The rest of the trip down to the Lao border is peaceful and very beautiful. The road goes up and down a lot and we do about 1000 climbing meters every day, making for great views, a nice sense of accomplishment and ever stronger legs. Cyril logs our rides on Strava and we accomplish the monthly climbing challenge of 7.500m in no time.
We see traditional Dai villages with large wooden houses, open all around and raised on wooden pillars, with roof ornaments similar to those in Thailand.
The Dai people are related to the Thai in language, religion (theravada buddhism) and culture. And in cuisine: we have a fried fish for lunch with lemon grass, chili and coriander.
The famous Pu’erh tea comes from this region, and we see shops where they sell the double fermented black tea pressed into fancy shapes like large coins or sculptures. The tea gets better with age so it keeps for a long time. Special vintages can be collected, like wine.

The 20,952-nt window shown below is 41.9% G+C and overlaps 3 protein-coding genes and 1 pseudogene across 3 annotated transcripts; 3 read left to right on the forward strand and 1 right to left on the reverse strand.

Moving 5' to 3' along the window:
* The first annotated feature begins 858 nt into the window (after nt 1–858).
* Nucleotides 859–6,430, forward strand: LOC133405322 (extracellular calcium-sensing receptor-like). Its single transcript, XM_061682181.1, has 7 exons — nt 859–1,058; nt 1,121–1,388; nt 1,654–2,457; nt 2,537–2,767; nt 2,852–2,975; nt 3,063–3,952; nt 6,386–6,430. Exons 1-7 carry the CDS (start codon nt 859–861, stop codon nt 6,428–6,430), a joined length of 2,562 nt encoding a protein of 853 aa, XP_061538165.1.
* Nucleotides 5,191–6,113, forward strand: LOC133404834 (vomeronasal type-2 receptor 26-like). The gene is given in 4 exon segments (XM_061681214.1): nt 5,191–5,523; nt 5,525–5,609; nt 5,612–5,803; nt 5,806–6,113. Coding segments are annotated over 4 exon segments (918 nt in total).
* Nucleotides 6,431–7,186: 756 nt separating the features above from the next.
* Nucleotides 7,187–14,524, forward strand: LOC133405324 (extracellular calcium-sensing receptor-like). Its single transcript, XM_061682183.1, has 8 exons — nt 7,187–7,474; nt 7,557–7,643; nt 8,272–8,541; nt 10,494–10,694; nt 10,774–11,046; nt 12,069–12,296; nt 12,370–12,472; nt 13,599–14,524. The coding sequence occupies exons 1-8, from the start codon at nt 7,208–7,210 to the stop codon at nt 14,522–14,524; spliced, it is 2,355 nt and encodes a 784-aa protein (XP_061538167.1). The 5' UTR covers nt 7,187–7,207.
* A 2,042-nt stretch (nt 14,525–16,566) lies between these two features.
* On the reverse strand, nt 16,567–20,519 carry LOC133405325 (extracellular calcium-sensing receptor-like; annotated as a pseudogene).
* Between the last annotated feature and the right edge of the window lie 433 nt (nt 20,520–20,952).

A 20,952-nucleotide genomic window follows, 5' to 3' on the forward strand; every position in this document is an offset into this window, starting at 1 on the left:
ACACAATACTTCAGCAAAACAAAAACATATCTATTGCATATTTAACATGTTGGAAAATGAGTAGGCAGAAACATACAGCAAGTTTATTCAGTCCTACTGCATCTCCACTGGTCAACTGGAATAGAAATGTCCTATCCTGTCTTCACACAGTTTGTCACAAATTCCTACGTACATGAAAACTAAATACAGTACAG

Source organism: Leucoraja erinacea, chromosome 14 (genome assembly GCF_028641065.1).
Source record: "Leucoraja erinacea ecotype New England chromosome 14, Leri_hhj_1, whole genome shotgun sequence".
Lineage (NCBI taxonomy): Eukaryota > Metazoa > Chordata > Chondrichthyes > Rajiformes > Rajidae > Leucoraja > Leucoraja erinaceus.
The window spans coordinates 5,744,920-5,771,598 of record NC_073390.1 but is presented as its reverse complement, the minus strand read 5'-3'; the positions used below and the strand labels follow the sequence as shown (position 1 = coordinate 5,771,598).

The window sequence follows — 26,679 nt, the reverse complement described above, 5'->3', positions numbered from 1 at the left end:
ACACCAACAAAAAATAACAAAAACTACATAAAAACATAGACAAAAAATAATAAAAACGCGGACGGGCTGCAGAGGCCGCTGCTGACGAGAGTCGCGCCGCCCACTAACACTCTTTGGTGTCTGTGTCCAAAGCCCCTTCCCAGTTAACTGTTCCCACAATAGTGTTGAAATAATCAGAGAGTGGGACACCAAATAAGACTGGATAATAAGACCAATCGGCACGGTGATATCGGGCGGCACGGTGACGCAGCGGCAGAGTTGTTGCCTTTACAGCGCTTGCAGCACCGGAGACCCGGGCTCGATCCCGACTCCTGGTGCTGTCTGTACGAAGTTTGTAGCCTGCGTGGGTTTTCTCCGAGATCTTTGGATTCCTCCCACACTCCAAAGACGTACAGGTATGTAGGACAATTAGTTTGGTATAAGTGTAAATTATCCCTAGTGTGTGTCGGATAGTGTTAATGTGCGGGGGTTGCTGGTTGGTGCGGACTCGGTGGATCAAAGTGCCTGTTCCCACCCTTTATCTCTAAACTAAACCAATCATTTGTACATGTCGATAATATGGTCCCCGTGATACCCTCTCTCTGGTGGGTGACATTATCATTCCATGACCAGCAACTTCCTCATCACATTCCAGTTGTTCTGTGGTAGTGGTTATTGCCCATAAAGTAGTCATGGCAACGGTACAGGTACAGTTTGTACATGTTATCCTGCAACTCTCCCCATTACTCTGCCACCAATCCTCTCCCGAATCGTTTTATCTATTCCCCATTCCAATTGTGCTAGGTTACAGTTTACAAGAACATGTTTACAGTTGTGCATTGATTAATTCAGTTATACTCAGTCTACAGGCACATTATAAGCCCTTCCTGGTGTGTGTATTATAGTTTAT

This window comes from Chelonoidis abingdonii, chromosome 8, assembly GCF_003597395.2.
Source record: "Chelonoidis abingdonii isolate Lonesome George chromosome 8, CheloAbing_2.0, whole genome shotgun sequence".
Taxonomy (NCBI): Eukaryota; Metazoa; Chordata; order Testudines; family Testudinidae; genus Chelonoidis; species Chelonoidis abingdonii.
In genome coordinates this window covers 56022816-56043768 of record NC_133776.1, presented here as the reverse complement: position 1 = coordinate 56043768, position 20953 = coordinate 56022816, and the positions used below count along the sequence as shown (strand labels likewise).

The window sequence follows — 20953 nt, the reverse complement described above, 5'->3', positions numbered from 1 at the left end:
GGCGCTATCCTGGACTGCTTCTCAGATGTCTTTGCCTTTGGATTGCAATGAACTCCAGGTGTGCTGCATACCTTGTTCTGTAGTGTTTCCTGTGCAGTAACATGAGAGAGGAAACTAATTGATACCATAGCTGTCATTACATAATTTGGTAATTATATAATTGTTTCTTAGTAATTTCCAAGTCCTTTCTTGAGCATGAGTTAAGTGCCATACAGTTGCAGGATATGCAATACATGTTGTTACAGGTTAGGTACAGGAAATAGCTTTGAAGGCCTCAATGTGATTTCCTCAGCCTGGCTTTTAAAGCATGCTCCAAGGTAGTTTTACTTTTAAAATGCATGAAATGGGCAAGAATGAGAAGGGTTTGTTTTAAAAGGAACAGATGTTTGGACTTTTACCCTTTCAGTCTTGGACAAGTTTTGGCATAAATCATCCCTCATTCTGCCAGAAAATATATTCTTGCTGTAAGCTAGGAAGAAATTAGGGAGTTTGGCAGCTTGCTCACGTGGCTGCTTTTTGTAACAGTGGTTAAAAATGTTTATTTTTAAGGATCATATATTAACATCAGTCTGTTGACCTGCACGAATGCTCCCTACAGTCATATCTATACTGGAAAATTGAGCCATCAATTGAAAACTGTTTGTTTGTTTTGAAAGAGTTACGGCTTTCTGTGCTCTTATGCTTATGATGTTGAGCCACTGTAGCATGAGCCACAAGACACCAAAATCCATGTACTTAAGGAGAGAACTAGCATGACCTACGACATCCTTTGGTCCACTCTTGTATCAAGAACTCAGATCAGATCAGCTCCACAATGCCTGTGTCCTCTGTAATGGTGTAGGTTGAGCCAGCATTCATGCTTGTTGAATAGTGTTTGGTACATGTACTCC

Xie xie China, you have been wonderful. After two and a half months we have only had a glimpse of everything we could possibly see and experience here, so we definitely hope to come back. We are happy with the choices we made: the historical and culinary highlights of megacities like Xi’an and Chengdu, the time off and a chance to make some local friends, far away Silk Route places like Kashgar and Turpan, and finally the weeks of cycling through the countryside of Sichuan and Yunnan. The countryside which in many ways showed us the un-touristy, only ever so slowly changing and ‘real’ China of the minority people and the peasants, in contrast with the polished face of the future we saw in the city centers.We loved meeting the people of China, who never treated us as tourists but were always interested in us in a friendly, helpful and curious way. This will surely be different in Laos and Thailand, where we will no longer be the only white people in the village.
So, thank you Zhōngguó, we salute you in a way you will surely understand: